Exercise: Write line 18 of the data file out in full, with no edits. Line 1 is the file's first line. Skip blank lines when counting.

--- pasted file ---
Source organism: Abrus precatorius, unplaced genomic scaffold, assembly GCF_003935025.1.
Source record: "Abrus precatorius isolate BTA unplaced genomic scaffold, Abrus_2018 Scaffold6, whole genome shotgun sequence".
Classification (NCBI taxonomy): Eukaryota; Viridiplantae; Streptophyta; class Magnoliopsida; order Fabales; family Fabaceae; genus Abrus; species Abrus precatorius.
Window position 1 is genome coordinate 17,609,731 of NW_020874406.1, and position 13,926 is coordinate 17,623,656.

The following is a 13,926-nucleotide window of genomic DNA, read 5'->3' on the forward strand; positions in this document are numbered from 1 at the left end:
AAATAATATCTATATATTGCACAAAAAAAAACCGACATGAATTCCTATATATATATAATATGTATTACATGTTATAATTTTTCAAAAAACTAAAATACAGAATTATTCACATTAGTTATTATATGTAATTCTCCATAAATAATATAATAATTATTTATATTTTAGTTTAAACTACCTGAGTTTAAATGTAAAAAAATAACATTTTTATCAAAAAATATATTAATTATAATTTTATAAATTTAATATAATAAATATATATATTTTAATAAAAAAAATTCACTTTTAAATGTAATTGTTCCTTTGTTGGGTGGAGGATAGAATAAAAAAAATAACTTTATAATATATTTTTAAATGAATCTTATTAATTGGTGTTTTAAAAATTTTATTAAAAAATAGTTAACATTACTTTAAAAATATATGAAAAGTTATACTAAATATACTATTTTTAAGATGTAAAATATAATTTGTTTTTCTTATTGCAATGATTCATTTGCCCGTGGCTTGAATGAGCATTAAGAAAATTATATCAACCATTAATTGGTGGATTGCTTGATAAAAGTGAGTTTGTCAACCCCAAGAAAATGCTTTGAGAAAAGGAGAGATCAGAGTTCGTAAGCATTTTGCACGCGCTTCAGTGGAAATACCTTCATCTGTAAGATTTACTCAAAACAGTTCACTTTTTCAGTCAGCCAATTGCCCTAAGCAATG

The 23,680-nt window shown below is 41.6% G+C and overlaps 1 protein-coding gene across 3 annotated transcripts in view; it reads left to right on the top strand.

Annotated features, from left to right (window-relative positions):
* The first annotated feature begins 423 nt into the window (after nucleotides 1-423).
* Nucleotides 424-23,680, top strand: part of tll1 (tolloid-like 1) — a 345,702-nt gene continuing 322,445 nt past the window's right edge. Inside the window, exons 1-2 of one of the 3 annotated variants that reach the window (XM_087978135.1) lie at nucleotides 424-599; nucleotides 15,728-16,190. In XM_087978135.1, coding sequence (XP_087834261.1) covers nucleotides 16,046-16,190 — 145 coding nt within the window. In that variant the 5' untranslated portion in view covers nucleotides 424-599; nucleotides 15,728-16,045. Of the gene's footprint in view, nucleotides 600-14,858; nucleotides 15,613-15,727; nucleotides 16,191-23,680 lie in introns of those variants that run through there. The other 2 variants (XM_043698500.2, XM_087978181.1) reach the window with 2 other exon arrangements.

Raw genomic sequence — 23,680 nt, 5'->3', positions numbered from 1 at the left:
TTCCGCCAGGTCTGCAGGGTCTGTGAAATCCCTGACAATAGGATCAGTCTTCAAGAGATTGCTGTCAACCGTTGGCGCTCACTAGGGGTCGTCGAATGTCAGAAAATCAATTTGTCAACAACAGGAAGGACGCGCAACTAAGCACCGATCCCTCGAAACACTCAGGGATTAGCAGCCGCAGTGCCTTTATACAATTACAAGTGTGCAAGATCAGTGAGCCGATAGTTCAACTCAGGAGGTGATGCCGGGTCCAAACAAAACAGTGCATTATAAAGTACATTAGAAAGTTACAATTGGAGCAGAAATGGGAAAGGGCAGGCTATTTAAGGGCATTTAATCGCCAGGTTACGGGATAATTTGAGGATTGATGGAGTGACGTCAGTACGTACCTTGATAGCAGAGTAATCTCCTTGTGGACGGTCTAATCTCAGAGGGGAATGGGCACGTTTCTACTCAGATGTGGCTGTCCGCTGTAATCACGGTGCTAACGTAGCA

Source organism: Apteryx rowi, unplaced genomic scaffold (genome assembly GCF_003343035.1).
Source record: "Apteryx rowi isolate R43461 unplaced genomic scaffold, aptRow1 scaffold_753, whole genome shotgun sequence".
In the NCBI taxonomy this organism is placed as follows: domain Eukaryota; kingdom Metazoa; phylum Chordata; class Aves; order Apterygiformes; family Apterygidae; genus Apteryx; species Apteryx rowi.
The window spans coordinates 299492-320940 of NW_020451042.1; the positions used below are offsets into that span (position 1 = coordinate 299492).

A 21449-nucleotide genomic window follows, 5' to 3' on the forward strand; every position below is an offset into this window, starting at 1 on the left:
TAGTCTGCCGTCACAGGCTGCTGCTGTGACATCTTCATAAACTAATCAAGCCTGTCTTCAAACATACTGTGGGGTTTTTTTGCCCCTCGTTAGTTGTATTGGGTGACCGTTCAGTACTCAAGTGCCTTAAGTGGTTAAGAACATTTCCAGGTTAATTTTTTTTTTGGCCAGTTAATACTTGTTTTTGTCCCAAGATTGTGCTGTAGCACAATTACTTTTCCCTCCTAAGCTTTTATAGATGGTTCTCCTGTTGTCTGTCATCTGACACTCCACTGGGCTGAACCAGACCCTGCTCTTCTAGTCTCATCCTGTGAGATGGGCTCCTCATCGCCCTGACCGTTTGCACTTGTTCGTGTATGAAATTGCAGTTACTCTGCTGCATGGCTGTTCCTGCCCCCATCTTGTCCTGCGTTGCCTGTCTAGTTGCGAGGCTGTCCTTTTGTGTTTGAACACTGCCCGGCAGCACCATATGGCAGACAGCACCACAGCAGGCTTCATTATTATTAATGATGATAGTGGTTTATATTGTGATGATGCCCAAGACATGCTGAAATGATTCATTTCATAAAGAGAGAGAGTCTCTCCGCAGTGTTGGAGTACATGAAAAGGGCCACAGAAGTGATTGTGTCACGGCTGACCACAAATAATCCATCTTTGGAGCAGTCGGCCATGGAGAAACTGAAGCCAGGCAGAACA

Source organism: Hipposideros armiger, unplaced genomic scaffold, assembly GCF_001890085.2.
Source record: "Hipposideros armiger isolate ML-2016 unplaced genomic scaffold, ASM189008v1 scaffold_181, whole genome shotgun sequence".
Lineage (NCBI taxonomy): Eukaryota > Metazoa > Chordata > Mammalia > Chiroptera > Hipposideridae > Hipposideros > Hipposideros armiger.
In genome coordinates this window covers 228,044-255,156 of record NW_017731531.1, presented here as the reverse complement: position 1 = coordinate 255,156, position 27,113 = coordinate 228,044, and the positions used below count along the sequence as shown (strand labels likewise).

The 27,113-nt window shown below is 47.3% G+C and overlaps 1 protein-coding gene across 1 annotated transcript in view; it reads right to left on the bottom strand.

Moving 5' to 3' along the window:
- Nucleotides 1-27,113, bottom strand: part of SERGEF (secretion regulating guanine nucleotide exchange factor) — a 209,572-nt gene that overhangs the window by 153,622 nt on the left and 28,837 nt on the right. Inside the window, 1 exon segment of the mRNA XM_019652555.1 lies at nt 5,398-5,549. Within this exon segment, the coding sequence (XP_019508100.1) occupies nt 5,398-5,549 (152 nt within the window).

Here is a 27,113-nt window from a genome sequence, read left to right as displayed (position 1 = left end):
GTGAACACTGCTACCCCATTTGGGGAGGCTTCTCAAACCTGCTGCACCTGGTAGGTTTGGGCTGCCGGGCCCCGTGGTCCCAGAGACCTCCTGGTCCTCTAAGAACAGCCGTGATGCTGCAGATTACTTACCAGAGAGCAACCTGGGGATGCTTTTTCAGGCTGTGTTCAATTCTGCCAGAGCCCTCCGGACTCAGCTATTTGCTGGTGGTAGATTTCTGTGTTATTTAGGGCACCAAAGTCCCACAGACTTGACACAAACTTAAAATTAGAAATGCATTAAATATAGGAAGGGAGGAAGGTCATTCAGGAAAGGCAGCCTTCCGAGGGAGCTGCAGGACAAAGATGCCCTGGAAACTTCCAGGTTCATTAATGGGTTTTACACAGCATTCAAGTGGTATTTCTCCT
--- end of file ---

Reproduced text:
TAGTCTGCCGTCACAGGCTGCTGCTGTGACATCTTCATAAACTAATCAAGCCTGTCTTCAAACATACTGTGGGGTTTTTTTGCCCCTCGTTAGTTGTATTGGGTGACCGTTCAGTACTCAAGTGCCTTAAGTGGTTAAGAACATTTCCAGGTTAATTTTTTTTTTGGCCAGTTAATACTTGTTTTTGTCCCAAGATTGTGCTGTAGCACAATTACTTTTCCCTCCTAAGCTTTTATAGATGGTTCTCCTGTTGTCTGTCATCTGACACTCCACTGGGCTGAACCAGACCCTGCTCTTCTAGTCTCATCCTGTGAGATGGGCTCCTCATCGCCCTGACCGTTTGCACTTGTTCGTGTATGAAATTGCAGTTACTCTGCTGCATGGCTGTTCCTGCCCCCATCTTGTCCTGCGTTGCCTGTCTAGTTGCGAGGCTGTCCTTTTGTGTTTGAACACTGCCCGGCAGCACCATATGGCAGACAGCACCACAGCAGGCTTCATTATTATTAATGATGATAGTGGTTTATATTGTGATGATGCCCAAGACATGCTGAAATGATTCATTTCATAAAGAGAGAGAGTCTCTCCGCAGTGTTGGAGTACATGAAAAGGGCCACAGAAGTGATTGTGTCACGGCTGACCACAAATAATCCATCTTTGGAGCAGTCGGCCATGGAGAAACTGAAGCCAGGCAGAACA